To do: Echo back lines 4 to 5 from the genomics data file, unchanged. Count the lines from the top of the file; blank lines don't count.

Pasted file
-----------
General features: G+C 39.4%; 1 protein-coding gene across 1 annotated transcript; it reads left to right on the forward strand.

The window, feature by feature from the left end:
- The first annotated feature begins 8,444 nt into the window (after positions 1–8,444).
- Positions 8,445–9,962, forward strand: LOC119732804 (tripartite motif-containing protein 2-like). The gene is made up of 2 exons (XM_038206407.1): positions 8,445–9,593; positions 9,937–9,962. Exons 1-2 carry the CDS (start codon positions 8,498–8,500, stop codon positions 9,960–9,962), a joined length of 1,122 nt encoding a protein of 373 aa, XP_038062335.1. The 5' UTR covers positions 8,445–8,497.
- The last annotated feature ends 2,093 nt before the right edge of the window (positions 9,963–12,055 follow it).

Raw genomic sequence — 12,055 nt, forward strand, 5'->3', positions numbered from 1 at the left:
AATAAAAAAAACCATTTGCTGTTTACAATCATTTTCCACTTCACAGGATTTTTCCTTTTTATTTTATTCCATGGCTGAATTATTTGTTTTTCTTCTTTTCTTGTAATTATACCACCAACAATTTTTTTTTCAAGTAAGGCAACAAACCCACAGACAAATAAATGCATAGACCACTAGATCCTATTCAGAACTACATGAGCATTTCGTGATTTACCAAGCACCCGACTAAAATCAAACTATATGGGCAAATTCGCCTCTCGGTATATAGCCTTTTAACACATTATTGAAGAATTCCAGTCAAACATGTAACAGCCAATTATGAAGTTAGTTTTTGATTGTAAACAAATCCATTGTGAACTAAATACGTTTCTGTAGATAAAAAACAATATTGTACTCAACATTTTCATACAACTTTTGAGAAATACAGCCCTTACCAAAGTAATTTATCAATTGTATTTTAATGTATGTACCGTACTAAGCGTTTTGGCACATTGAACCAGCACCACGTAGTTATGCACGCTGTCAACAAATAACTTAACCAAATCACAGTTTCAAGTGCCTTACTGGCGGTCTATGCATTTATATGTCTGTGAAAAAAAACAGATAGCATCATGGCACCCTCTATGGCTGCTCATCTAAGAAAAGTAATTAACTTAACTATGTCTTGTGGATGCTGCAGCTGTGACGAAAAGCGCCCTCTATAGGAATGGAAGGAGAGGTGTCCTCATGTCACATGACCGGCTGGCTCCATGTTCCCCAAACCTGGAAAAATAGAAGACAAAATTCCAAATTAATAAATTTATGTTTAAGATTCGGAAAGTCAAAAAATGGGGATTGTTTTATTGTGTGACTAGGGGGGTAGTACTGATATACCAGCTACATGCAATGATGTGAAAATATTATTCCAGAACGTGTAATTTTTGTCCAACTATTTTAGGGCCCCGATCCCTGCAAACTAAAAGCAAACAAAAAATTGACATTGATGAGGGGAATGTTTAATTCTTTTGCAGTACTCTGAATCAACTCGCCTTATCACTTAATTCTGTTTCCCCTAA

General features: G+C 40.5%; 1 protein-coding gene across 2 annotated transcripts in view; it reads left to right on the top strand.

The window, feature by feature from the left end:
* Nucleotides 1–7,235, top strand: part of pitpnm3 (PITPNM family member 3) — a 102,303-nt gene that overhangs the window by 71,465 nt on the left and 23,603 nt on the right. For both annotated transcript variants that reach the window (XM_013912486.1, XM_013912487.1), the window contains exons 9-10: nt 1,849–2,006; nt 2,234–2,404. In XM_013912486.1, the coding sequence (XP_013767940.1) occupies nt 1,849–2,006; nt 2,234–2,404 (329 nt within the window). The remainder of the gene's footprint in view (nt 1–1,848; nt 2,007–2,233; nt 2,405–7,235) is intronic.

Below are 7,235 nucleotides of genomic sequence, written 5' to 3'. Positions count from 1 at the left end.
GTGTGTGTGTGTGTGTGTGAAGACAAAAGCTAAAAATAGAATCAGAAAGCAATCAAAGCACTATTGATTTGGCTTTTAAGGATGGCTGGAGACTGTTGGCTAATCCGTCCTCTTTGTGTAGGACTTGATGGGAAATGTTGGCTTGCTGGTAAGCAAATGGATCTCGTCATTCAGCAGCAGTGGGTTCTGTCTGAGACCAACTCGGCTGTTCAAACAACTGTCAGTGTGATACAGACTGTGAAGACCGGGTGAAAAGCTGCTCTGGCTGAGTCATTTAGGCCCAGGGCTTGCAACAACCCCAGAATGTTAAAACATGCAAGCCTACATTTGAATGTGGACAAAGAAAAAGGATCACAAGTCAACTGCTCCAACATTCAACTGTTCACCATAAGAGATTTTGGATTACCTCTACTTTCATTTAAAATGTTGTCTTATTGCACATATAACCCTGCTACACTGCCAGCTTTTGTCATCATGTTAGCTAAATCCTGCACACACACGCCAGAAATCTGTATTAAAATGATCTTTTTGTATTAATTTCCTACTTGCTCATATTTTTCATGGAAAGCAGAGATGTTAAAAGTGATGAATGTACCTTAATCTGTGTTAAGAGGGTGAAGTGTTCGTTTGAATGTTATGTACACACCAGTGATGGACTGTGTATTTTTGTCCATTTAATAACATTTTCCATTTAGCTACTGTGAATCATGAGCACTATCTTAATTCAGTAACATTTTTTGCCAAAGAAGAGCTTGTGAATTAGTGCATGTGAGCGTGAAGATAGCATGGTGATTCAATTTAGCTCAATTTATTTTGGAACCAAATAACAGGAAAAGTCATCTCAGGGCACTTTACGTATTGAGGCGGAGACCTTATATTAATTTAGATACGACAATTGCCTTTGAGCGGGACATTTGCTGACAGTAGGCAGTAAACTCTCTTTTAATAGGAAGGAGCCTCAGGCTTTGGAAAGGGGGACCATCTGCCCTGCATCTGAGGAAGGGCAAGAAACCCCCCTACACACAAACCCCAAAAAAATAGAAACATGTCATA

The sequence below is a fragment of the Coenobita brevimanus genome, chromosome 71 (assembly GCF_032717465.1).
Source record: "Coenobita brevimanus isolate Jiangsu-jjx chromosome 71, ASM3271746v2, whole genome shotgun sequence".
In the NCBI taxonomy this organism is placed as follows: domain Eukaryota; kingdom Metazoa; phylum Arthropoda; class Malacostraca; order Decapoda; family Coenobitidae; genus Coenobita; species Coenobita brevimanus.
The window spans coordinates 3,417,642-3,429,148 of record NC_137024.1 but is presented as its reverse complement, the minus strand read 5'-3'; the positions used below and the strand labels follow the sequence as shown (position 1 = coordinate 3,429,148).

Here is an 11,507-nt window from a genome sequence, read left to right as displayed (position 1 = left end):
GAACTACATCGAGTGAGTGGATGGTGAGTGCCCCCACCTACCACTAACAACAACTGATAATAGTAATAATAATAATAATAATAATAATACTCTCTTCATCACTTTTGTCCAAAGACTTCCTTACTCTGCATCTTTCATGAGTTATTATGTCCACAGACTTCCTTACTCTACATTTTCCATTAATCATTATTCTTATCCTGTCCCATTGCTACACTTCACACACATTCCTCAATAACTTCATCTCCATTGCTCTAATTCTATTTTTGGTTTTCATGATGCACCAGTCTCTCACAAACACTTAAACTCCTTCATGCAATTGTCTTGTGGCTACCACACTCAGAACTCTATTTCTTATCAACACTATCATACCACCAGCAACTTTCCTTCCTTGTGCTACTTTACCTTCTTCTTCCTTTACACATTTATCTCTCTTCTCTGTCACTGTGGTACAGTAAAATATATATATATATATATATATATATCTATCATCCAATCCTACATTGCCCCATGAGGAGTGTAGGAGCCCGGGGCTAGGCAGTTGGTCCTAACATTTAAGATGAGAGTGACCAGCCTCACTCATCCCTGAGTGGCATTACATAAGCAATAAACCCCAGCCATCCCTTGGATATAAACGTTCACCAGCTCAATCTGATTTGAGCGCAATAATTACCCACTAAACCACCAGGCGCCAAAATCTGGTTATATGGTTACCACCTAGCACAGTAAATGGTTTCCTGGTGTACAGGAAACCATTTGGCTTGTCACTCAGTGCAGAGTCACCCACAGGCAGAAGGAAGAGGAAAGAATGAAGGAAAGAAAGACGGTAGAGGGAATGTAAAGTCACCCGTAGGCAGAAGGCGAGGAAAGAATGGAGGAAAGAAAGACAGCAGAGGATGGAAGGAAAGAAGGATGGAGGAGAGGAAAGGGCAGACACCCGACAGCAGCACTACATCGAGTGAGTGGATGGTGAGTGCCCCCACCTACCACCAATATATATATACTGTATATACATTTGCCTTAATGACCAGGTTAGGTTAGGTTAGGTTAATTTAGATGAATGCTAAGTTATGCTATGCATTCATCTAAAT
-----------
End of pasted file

- Positions 8,445–9,962, forward strand: LOC119732804 (tripartite motif-containing protein 2-like). The gene is made up of 2 exons (XM_038206407.1): positions 8,445–9,593; positions 9,937–9,962. Exons 1-2 carry the CDS (start codon positions 8,498–8,500, stop codon positions 9,960–9,962), a joined length of 1,122 nt encoding a protein of 373 aa, XP_038062335.1. The 5' UTR covers positions 8,445–8,497.
- The last annotated feature ends 2,093 nt before the right edge of the window (positions 9,963–12,055 follow it).